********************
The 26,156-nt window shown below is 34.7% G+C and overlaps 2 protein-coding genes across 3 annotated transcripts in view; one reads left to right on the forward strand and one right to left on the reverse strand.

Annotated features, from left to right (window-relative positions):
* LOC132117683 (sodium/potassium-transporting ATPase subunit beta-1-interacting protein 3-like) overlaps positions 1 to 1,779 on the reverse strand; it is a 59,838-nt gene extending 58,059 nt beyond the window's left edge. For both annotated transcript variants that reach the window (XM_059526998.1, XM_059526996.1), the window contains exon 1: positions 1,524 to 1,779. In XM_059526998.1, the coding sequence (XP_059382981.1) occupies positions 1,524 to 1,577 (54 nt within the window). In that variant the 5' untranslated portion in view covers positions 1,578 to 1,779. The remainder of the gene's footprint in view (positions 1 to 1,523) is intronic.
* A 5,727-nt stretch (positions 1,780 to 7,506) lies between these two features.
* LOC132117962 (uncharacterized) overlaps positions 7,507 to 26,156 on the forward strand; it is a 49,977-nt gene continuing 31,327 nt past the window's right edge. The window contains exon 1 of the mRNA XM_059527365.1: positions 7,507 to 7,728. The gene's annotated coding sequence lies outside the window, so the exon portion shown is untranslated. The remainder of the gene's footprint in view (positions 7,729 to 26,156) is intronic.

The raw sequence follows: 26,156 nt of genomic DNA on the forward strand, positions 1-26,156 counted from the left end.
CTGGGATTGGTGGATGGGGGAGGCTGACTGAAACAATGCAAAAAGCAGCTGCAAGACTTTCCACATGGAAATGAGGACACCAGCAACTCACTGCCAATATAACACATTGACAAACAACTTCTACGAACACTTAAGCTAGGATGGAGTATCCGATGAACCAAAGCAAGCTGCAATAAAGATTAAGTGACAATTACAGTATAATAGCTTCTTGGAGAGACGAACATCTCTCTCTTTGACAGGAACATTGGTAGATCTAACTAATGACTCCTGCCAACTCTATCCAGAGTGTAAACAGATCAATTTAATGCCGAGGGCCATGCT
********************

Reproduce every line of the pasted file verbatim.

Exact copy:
The 26,156-nt window shown below is 34.7% G+C and overlaps 2 protein-coding genes across 3 annotated transcripts in view; one reads left to right on the forward strand and one right to left on the reverse strand.

Annotated features, from left to right (window-relative positions):
* LOC132117683 (sodium/potassium-transporting ATPase subunit beta-1-interacting protein 3-like) overlaps positions 1 to 1,779 on the reverse strand; it is a 59,838-nt gene extending 58,059 nt beyond the window's left edge. For both annotated transcript variants that reach the window (XM_059526998.1, XM_059526996.1), the window contains exon 1: positions 1,524 to 1,779. In XM_059526998.1, the coding sequence (XP_059382981.1) occupies positions 1,524 to 1,577 (54 nt within the window). In that variant the 5' untranslated portion in view covers positions 1,578 to 1,779. The remainder of the gene's footprint in view (positions 1 to 1,523) is intronic.
* A 5,727-nt stretch (positions 1,780 to 7,506) lies between these two features.
* LOC132117962 (uncharacterized) overlaps positions 7,507 to 26,156 on the forward strand; it is a 49,977-nt gene continuing 31,327 nt past the window's right edge. The window contains exon 1 of the mRNA XM_059527365.1: positions 7,507 to 7,728. The gene's annotated coding sequence lies outside the window, so the exon portion shown is untranslated. The remainder of the gene's footprint in view (positions 7,729 to 26,156) is intronic.

The raw sequence follows: 26,156 nt of genomic DNA on the forward strand, positions 1-26,156 counted from the left end.
CTGGGATTGGTGGATGGGGGAGGCTGACTGAAACAATGCAAAAAGCAGCTGCAAGACTTTCCACATGGAAATGAGGACACCAGCAACTCACTGCCAATATAACACATTGACAAACAACTTCTACGAACACTTAAGCTAGGATGGAGTATCCGATGAACCAAAGCAAGCTGCAATAAAGATTAAGTGACAATTACAGTATAATAGCTTCTTGGAGAGACGAACATCTCTCTCTTTGACAGGAACATTGGTAGATCTAACTAATGACTCCTGCCAACTCTATCCAGAGTGTAAACAGATCAATTTAATGCCGAGGGCCATGCT